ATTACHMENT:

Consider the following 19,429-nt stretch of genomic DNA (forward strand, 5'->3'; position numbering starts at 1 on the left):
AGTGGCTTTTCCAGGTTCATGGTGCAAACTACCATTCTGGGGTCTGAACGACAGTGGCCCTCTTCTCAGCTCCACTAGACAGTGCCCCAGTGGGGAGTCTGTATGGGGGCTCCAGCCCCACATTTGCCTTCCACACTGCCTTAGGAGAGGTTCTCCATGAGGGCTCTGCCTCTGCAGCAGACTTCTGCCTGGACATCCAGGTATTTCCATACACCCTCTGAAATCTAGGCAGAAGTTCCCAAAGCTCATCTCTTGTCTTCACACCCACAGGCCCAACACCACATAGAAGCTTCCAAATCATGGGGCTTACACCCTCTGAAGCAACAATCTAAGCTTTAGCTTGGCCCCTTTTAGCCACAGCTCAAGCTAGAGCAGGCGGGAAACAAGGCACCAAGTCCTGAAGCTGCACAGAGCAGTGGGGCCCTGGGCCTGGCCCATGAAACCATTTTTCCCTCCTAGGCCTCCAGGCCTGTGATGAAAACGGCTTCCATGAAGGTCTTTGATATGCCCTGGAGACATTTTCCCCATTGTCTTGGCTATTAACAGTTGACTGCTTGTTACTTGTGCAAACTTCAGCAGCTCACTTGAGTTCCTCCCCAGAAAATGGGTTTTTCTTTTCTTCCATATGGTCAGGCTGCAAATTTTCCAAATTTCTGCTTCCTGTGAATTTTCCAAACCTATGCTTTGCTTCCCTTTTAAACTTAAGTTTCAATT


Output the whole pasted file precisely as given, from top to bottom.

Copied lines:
Consider the following 19,429-nt stretch of genomic DNA (forward strand, 5'->3'; position numbering starts at 1 on the left):
AGTGGCTTTTCCAGGTTCATGGTGCAAACTACCATTCTGGGGTCTGAACGACAGTGGCCCTCTTCTCAGCTCCACTAGACAGTGCCCCAGTGGGGAGTCTGTATGGGGGCTCCAGCCCCACATTTGCCTTCCACACTGCCTTAGGAGAGGTTCTCCATGAGGGCTCTGCCTCTGCAGCAGACTTCTGCCTGGACATCCAGGTATTTCCATACACCCTCTGAAATCTAGGCAGAAGTTCCCAAAGCTCATCTCTTGTCTTCACACCCACAGGCCCAACACCACATAGAAGCTTCCAAATCATGGGGCTTACACCCTCTGAAGCAACAATCTAAGCTTTAGCTTGGCCCCTTTTAGCCACAGCTCAAGCTAGAGCAGGCGGGAAACAAGGCACCAAGTCCTGAAGCTGCACAGAGCAGTGGGGCCCTGGGCCTGGCCCATGAAACCATTTTTCCCTCCTAGGCCTCCAGGCCTGTGATGAAAACGGCTTCCATGAAGGTCTTTGATATGCCCTGGAGACATTTTCCCCATTGTCTTGGCTATTAACAGTTGACTGCTTGTTACTTGTGCAAACTTCAGCAGCTCACTTGAGTTCCTCCCCAGAAAATGGGTTTTTCTTTTCTTCCATATGGTCAGGCTGCAAATTTTCCAAATTTCTGCTTCCTGTGAATTTTCCAAACCTATGCTTTGCTTCCCTTTTAAACTTAAGTTTCAATT